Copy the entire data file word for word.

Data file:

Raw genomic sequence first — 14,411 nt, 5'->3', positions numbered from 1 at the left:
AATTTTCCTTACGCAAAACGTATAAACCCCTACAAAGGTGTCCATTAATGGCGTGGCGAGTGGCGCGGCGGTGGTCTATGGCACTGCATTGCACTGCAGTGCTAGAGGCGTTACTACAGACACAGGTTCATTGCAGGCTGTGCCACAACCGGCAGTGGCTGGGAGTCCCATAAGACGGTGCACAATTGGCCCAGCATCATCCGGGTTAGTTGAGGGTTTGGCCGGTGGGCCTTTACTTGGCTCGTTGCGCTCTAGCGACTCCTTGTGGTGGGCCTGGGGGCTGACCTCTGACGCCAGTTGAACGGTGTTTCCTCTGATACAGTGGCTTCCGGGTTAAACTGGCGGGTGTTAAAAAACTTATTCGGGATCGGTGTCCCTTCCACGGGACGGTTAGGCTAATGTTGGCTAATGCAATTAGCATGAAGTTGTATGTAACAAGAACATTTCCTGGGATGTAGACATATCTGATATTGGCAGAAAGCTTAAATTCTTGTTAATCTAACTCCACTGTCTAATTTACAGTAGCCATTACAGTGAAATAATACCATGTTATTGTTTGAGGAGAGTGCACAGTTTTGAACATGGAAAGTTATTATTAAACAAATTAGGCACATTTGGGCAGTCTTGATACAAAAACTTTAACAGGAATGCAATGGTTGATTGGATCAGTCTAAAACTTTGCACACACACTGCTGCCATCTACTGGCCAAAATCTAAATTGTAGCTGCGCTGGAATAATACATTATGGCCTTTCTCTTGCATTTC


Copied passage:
Raw genomic sequence first — 14,411 nt, 5'->3', positions numbered from 1 at the left:
AATTTTCCTTACGCAAAACGTATAAACCCCTACAAAGGTGTCCATTAATGGCGTGGCGAGTGGCGCGGCGGTGGTCTATGGCACTGCATTGCACTGCAGTGCTAGAGGCGTTACTACAGACACAGGTTCATTGCAGGCTGTGCCACAACCGGCAGTGGCTGGGAGTCCCATAAGACGGTGCACAATTGGCCCAGCATCATCCGGGTTAGTTGAGGGTTTGGCCGGTGGGCCTTTACTTGGCTCGTTGCGCTCTAGCGACTCCTTGTGGTGGGCCTGGGGGCTGACCTCTGACGCCAGTTGAACGGTGTTTCCTCTGATACAGTGGCTTCCGGGTTAAACTGGCGGGTGTTAAAAAACTTATTCGGGATCGGTGTCCCTTCCACGGGACGGTTAGGCTAATGTTGGCTAATGCAATTAGCATGAAGTTGTATGTAACAAGAACATTTCCTGGGATGTAGACATATCTGATATTGGCAGAAAGCTTAAATTCTTGTTAATCTAACTCCACTGTCTAATTTACAGTAGCCATTACAGTGAAATAATACCATGTTATTGTTTGAGGAGAGTGCACAGTTTTGAACATGGAAAGTTATTATTAAACAAATTAGGCACATTTGGGCAGTCTTGATACAAAAACTTTAACAGGAATGCAATGGTTGATTGGATCAGTCTAAAACTTTGCACACACACTGCTGCCATCTACTGGCCAAAATCTAAATTGTAGCTGCGCTGGAATAATACATTATGGCCTTTCTCTTGCATTTC